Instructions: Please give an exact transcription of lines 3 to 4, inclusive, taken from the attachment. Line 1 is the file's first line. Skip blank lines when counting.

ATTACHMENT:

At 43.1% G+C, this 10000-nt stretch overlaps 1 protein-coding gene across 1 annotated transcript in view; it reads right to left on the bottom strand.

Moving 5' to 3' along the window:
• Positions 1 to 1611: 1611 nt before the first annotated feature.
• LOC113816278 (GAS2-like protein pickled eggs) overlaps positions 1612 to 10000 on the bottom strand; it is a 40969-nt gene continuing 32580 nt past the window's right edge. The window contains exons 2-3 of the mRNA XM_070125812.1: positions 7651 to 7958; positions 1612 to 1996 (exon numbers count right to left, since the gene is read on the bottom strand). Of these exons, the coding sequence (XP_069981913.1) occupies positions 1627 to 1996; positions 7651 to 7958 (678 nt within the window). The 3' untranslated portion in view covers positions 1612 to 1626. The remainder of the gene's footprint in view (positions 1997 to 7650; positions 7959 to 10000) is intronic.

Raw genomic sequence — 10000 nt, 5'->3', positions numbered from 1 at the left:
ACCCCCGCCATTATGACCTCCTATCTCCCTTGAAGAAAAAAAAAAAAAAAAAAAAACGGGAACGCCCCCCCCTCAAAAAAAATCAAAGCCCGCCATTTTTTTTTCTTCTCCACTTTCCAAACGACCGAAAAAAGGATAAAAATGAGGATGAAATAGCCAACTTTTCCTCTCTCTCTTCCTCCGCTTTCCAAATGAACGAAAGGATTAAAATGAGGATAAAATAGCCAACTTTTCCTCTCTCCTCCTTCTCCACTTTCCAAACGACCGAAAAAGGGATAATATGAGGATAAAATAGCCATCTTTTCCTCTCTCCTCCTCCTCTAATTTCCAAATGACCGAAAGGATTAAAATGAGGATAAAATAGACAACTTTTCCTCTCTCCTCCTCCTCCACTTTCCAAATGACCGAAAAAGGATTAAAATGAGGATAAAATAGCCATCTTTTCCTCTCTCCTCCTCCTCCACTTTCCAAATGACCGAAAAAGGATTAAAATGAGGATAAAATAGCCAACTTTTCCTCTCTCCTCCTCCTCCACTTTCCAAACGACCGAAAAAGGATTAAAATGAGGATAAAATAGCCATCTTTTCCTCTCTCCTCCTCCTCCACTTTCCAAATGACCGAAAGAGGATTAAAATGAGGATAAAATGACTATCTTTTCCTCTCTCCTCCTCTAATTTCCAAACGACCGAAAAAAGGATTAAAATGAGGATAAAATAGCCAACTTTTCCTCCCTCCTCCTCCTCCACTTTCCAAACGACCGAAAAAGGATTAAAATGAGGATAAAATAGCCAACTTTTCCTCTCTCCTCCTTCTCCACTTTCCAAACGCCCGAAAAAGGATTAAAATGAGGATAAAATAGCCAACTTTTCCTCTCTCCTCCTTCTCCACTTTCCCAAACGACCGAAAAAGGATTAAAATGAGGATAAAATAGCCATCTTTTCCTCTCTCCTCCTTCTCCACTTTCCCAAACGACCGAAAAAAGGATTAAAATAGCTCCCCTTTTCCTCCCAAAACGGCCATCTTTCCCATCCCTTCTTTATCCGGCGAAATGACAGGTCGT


• Positions 1 to 1611: 1611 nt before the first annotated feature.
• LOC113816278 (GAS2-like protein pickled eggs) overlaps positions 1612 to 10000 on the bottom strand; it is a 40969-nt gene continuing 32580 nt past the window's right edge. The window contains exons 2-3 of the mRNA XM_070125812.1: positions 7651 to 7958; positions 1612 to 1996 (exon numbers count right to left, since the gene is read on the bottom strand). Of these exons, the coding sequence (XP_069981913.1) occupies positions 1627 to 1996; positions 7651 to 7958 (678 nt within the window). The 3' untranslated portion in view covers positions 1612 to 1626. The remainder of the gene's footprint in view (positions 1997 to 7650; positions 7959 to 10000) is intronic.